Finding input resistance of uA741 in PSpice

Discussion in 'Homework Help' started by geft, Nov 12, 2013.

  1. geft

    Thread Starter New Member

    Dec 8, 2011
    19
    0
    I'm having difficulty finding input resistance because for some reason there is no virtual ground across the inputs, so the current flowing through each is not the same. What am I doing wrong?
     
  2. LvW

    Active Member

    Jun 13, 2013
    674
    100
    I am afraid you have forgotten to give the power supplies a value.
     
  3. geft

    Thread Starter New Member

    Dec 8, 2011
    19
    0
    Wouldn't it be more difficult to isolate Vin if there is output voltage? I mean, it's still drawing current as there is a 1V source... Regardless, there is still no virtual ground because input currents are still different.
     
  4. WBahn

    Moderator

    Mar 31, 2012
    17,743
    4,795
    geft likes this.
  5. LvW

    Active Member

    Jun 13, 2013
    674
    100
    Hi geft,

    it would be wise to reduce the gain or the input voltage - or to increase the power supply voltages.
    Why?
    Because with 1 Volt input signal and a gain of (1+14)=15 you operate the device outside of its linear amplification range.
     
  6. geft

    Thread Starter New Member

    Dec 8, 2011
    19
    0
    VCC and VEE were 15V and -15V originally, as can be seen by my previous post above. But I don't really see how the output is any way related to input resistance.

    I'm trying to work out offset current to see if it's what's causing the reading to be off...
     
  7. Jony130

    AAC Fanatic!

    Feb 17, 2009
    3,957
    1,097
    Can you tell me how you define this input resistance ?
     
  8. geft

    Thread Starter New Member

    Dec 8, 2011
    19
    0
    I'd assume it to be the resistance across the input nodes of the op-amp. It should be simple to measure, but I must be doing something wrong since I'm not getting the correct number (about 2MΩ for the uA741).
     
  9. t06afre

    AAC Fanatic!

    May 11, 2009
    5,939
    1,222
    Your approach is very wrong as other have said. In any real world situation this would not have been the way to go. Your circuit is an inverting standard opamp stage. As you have wired it up. The opamp will drive the negative input to a virtual ground. If you then connect a DC source to the other end of R1. What will the current in R1 be then ;) In opamp circuits. The input impedance for the system, do not have to be the same as the opamp input impedance.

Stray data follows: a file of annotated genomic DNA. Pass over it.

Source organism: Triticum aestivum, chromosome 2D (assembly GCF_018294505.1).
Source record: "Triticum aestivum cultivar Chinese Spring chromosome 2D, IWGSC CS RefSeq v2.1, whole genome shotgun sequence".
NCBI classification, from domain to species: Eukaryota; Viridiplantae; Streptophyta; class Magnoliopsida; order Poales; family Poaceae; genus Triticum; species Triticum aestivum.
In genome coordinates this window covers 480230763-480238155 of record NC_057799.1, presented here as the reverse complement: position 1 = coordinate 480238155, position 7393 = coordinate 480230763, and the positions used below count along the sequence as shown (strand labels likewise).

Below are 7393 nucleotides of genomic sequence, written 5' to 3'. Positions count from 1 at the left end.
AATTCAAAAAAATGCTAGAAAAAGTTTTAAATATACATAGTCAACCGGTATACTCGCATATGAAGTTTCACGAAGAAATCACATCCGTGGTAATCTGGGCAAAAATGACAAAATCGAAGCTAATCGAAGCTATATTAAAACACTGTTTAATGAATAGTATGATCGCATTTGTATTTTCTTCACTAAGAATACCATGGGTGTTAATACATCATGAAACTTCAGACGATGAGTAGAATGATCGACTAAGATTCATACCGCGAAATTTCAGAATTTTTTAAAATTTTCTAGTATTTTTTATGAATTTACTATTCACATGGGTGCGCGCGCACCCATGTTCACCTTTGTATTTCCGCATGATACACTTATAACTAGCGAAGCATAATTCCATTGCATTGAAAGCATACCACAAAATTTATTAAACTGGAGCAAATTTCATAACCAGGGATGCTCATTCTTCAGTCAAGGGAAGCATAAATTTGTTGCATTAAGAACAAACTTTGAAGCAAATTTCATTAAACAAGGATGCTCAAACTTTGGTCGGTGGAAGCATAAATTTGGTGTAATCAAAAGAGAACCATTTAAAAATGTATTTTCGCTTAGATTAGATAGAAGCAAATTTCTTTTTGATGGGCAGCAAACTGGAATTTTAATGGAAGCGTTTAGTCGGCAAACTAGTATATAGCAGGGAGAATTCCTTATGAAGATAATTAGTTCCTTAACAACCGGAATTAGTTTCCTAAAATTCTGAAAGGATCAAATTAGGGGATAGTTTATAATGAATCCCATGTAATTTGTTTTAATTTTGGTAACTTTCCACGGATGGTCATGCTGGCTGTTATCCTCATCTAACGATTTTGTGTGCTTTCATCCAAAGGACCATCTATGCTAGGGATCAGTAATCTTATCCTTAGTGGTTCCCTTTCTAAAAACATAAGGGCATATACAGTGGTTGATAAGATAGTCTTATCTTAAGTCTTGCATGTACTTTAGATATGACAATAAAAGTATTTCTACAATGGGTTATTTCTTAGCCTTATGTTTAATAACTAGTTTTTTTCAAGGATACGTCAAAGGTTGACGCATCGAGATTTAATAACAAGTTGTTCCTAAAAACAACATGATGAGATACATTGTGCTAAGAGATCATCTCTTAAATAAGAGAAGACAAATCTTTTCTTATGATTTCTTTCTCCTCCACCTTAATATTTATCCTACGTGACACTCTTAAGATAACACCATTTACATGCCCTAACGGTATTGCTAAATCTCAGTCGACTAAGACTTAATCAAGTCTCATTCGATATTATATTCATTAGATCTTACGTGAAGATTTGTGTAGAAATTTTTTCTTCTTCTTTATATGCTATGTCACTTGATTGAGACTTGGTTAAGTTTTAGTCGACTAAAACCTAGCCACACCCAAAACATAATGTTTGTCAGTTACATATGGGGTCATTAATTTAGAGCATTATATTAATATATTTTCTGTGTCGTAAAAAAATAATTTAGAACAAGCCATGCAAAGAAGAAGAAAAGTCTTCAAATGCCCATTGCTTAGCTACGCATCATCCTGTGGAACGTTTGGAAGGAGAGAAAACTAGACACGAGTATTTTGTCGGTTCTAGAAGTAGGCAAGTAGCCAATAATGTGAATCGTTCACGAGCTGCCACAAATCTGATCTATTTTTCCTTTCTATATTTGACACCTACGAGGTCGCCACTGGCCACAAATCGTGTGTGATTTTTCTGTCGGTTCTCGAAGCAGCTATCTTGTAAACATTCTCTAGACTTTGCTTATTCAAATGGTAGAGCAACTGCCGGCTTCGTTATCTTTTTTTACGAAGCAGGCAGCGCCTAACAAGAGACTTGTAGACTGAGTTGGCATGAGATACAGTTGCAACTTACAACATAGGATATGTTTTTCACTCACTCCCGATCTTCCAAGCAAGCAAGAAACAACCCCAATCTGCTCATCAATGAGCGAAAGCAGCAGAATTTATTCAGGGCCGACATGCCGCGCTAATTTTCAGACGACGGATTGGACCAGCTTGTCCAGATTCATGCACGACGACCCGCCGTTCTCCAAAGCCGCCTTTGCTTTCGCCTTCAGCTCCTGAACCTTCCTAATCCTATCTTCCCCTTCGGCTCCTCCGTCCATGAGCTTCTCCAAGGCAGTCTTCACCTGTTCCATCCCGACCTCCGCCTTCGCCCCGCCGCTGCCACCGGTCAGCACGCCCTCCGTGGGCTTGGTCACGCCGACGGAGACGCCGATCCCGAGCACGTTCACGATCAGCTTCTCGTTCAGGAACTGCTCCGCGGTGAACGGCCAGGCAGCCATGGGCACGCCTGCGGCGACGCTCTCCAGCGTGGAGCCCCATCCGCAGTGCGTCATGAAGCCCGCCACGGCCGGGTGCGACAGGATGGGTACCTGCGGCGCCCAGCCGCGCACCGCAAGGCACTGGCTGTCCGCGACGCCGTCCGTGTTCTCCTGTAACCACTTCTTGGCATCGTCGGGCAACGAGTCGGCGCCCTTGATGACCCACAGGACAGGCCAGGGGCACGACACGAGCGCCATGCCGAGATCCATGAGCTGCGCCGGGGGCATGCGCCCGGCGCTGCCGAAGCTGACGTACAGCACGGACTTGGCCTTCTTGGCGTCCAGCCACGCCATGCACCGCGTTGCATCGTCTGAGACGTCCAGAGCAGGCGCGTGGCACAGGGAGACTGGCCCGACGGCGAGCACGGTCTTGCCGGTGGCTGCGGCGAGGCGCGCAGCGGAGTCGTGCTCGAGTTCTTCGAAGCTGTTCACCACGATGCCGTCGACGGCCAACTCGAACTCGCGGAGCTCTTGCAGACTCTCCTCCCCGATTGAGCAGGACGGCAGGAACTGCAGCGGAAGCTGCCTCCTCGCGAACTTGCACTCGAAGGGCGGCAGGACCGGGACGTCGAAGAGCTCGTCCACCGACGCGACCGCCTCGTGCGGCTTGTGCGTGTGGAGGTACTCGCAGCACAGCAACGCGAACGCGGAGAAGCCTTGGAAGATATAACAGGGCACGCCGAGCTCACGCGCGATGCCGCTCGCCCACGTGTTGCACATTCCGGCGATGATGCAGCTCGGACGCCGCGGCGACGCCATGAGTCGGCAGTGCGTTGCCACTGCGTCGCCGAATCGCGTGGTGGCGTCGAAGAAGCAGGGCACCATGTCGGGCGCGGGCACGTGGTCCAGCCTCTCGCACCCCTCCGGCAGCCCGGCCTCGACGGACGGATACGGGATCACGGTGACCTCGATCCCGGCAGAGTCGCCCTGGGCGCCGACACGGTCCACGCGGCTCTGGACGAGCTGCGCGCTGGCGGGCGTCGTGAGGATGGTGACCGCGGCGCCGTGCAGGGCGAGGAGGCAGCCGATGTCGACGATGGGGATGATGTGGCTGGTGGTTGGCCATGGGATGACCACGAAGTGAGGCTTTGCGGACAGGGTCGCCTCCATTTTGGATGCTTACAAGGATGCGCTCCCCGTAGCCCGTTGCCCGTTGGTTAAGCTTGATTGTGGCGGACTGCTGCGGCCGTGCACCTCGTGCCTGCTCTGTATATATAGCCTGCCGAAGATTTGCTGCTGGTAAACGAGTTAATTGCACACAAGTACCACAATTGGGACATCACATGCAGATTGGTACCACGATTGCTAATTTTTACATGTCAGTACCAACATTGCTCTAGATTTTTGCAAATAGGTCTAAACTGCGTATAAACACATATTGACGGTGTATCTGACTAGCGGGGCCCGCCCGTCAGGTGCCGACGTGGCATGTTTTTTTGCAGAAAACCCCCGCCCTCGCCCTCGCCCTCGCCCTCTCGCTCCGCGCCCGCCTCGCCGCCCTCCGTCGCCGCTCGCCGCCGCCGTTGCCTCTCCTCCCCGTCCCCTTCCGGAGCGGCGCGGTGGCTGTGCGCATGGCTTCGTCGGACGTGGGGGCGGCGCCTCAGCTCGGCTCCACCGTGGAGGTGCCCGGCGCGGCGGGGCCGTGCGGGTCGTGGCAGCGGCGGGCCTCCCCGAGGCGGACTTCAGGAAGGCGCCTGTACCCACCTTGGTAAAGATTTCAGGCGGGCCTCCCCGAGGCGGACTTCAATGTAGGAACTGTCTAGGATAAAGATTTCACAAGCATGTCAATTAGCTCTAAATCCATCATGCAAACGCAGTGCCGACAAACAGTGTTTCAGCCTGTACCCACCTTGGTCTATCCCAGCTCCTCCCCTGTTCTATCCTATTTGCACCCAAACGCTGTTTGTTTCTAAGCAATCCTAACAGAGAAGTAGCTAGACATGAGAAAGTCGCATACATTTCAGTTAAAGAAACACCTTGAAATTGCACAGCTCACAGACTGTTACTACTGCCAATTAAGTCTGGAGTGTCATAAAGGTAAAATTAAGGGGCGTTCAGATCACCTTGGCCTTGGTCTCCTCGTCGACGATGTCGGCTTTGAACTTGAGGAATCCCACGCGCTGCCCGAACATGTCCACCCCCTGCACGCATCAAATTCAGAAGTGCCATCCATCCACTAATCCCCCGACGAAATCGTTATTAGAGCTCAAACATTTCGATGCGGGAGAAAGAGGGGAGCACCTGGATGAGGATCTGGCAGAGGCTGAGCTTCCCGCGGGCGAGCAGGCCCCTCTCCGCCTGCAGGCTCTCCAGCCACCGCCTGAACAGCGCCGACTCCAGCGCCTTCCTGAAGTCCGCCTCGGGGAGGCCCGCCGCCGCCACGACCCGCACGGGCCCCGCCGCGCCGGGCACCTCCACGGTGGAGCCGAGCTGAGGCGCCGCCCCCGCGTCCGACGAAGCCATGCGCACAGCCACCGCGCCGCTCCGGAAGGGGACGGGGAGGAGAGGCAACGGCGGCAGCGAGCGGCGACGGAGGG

geft likes this.
  10. Jony130

    AAC Fanatic!

    Feb 17, 2009
    3,957
    1,097
    Try to use AC sweep analysis. And Rin = Vin/Iin = 1Meg.
     
    • 1.PNG
      1.PNG
      File size:
      8.8 KB
      Views:
      56
    • 2.PNG
      2.PNG
      File size:
      7.3 KB
      Views:
      38
    geft likes this.
  11. geft

    Thread Starter New Member

    Dec 8, 2011
    19
    0
    Does that mean I should just short the feedback loop and remove R1? Or short both inputs together?

    What do you mean? Which one should I be looking for?

    Thanks, but why does it work and mine doesn't? Shouldn't an op-amp work with DC as well?
     
  12. LvW

    Active Member

    Jun 13, 2013
    674
    100
    Geft, in post#8 you have no feedback - in contrast to your circuit in post#1.
    Of course, you can do both - find the input resistance with or without feedback.
    But you should know what you really want!
    In case of feedback it is important - as I have mentioned before - that the output is not in saturation.
     
    geft likes this.
  13. geft

    Thread Starter New Member

    Dec 8, 2011
    19
    0
    Sorry, I thought virtual ground only exists in op-amp circuits with feedback, so I assumed it's a given. The picture is something I took from Google to illustrate input resistance...

    Ah, now I see what you meant. I didn't know this before. Does that mean 16V voltage rails will be sufficient?
     
Loading...